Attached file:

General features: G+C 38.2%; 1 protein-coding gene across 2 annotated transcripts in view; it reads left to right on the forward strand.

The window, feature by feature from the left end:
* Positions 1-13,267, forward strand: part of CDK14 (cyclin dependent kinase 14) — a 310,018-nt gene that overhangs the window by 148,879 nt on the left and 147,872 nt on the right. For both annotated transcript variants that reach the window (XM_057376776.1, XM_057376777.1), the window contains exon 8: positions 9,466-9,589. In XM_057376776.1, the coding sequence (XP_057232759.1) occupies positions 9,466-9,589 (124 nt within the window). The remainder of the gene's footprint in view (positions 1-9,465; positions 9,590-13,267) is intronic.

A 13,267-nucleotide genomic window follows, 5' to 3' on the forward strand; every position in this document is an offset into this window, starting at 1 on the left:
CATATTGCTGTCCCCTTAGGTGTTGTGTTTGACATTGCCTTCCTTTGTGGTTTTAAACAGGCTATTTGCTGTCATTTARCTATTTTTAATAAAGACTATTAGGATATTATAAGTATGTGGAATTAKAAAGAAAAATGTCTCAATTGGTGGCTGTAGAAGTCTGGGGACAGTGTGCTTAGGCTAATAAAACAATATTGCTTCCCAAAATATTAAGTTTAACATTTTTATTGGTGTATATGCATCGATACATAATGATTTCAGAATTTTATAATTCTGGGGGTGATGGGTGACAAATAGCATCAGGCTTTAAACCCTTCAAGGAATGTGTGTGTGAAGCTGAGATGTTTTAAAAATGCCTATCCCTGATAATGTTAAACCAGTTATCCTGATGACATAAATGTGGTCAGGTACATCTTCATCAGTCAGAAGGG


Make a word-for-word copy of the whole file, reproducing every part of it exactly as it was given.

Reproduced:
General features: G+C 38.2%; 1 protein-coding gene across 2 annotated transcripts in view; it reads left to right on the forward strand.

The window, feature by feature from the left end:
* Positions 1-13,267, forward strand: part of CDK14 (cyclin dependent kinase 14) — a 310,018-nt gene that overhangs the window by 148,879 nt on the left and 147,872 nt on the right. For both annotated transcript variants that reach the window (XM_057376776.1, XM_057376777.1), the window contains exon 8: positions 9,466-9,589. In XM_057376776.1, the coding sequence (XP_057232759.1) occupies positions 9,466-9,589 (124 nt within the window). The remainder of the gene's footprint in view (positions 1-9,465; positions 9,590-13,267) is intronic.

A 13,267-nucleotide genomic window follows, 5' to 3' on the forward strand; every position in this document is an offset into this window, starting at 1 on the left:
CATATTGCTGTCCCCTTAGGTGTTGTGTTTGACATTGCCTTCCTTTGTGGTTTTAAACAGGCTATTTGCTGTCATTTARCTATTTTTAATAAAGACTATTAGGATATTATAAGTATGTGGAATTAKAAAGAAAAATGTCTCAATTGGTGGCTGTAGAAGTCTGGGGACAGTGTGCTTAGGCTAATAAAACAATATTGCTTCCCAAAATATTAAGTTTAACATTTTTATTGGTGTATATGCATCGATACATAATGATTTCAGAATTTTATAATTCTGGGGGTGATGGGTGACAAATAGCATCAGGCTTTAAACCCTTCAAGGAATGTGTGTGTGAAGCTGAGATGTTTTAAAAATGCCTATCCCTGATAATGTTAAACCAGTTATCCTGATGACATAAATGTGGTCAGGTACATCTTCATCAGTCAGAAGGG